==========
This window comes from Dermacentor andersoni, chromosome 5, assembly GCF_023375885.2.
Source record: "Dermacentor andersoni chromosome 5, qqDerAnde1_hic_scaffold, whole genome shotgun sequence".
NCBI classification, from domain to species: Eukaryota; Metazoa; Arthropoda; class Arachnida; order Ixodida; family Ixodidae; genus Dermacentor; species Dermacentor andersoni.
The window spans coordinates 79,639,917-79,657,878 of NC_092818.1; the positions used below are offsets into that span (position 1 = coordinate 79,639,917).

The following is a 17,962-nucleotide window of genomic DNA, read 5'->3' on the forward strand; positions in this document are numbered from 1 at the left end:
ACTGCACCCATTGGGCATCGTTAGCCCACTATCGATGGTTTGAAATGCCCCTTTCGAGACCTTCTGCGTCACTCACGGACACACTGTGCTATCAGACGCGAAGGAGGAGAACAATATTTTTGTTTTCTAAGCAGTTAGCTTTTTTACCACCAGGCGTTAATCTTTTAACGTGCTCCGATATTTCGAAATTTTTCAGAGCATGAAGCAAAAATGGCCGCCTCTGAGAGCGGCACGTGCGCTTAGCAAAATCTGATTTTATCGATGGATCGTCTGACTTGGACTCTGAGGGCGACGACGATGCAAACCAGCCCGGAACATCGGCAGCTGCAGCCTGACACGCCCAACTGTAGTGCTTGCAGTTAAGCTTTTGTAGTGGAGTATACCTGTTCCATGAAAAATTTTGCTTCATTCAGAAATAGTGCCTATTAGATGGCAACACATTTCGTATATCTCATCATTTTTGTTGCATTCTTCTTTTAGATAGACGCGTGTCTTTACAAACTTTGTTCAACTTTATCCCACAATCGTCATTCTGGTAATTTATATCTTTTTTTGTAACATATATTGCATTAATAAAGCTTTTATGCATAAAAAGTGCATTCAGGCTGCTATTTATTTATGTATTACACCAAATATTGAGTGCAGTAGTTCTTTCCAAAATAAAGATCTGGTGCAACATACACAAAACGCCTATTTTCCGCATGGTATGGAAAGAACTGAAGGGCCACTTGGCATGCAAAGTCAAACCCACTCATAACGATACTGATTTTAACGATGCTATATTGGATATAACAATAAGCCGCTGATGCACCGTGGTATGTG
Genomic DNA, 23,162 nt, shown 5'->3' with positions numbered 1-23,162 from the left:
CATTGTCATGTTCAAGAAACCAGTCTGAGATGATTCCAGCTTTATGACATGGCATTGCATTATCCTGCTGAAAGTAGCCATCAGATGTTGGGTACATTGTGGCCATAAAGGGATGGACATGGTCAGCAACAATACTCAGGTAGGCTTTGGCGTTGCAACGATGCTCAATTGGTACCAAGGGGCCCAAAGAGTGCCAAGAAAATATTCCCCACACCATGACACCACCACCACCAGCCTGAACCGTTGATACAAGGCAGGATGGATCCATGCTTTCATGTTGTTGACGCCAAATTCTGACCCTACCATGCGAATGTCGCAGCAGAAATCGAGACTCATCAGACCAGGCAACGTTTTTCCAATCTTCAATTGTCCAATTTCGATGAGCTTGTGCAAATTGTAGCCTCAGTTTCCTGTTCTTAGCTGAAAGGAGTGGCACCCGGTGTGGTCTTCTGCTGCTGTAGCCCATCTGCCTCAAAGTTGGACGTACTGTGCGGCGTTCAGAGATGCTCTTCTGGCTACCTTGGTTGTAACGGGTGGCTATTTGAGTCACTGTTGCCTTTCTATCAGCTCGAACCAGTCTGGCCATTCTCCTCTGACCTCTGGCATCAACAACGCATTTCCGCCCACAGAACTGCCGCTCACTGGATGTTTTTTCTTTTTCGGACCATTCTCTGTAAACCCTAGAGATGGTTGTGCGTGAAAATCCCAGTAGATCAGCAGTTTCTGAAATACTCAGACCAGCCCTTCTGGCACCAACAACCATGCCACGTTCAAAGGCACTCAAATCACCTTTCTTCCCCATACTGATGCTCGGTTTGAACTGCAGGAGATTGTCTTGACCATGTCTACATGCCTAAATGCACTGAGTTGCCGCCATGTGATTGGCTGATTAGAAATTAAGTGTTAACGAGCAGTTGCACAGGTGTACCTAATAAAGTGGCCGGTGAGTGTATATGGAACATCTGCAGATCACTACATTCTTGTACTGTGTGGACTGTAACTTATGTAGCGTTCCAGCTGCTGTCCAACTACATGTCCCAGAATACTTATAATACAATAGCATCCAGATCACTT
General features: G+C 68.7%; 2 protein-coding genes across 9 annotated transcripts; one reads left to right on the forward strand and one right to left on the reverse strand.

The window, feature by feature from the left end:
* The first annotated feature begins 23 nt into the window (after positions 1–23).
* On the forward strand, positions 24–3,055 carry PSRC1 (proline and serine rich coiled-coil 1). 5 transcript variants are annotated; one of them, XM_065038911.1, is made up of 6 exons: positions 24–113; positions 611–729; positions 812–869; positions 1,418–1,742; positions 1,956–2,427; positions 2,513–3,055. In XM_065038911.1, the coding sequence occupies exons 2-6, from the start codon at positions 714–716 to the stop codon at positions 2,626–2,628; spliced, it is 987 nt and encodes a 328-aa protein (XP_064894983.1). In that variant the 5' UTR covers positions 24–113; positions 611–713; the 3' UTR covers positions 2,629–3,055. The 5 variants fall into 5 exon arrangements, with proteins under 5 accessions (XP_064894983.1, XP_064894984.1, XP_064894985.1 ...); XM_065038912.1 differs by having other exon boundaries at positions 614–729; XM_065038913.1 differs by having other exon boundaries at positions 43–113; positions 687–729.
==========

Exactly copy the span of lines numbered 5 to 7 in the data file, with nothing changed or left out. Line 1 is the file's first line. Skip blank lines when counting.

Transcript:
The following is a 17,962-nucleotide window of genomic DNA, read 5'->3' on the forward strand; positions in this document are numbered from 1 at the left end:
ACTGCACCCATTGGGCATCGTTAGCCCACTATCGATGGTTTGAAATGCCCCTTTCGAGACCTTCTGCGTCACTCACGGACACACTGTGCTATCAGACGCGAAGGAGGAGAACAATATTTTTGTTTTCTAAGCAGTTAGCTTTTTTACCACCAGGCGTTAATCTTTTAACGTGCTCCGATATTTCGAAATTTTTCAGAGCATGAAGCAAAAATGGCCGCCTCTGAGAGCGGCACGTGCGCTTAGCAAAATCTGATTTTATCGATGGATCGTCTGACTTGGACTCTGAGGGCGACGACGATGCAAACCAGCCCGGAACATCGGCAGCTGCAGCCTGACACGCCCAACTGTAGTGCTTGCAGTTAAGCTTTTGTAGTGGAGTATACCTGTTCCATGAAAAATTTTGCTTCATTCAGAAATAGTGCCTATTAGATGGCAACACATTTCGTATATCTCATCATTTTTGTTGCATTCTTCTTTTAGATAGACGCGTGTCTTTACAAACTTTGTTCAACTTTATCCCACAATCGTCATTCTGGTAATTTATATCTTTTTTTGTAACATATATTGCATTAATAAAGCTTTTATGCATAAAAAGTGCATTCAGGCTGCTATTTATTTATGTATTACACCAAATATTGAGTGCAGTAGTTCTTTCCAAAATAAAGATCTGGTGCAACATACACAAAACGCCTATTTTCCGCATGGTATGGAAAGAACTGAAGGGCCACTTGGCATGCAAAGTCAAACCCACTCATAACGATACTGATTTTAACGATGCTATATTGGATATAACAATAAGCCGCTGATGCACCGTGGTATGTG
Genomic DNA, 23,162 nt, shown 5'->3' with positions numbered 1-23,162 from the left: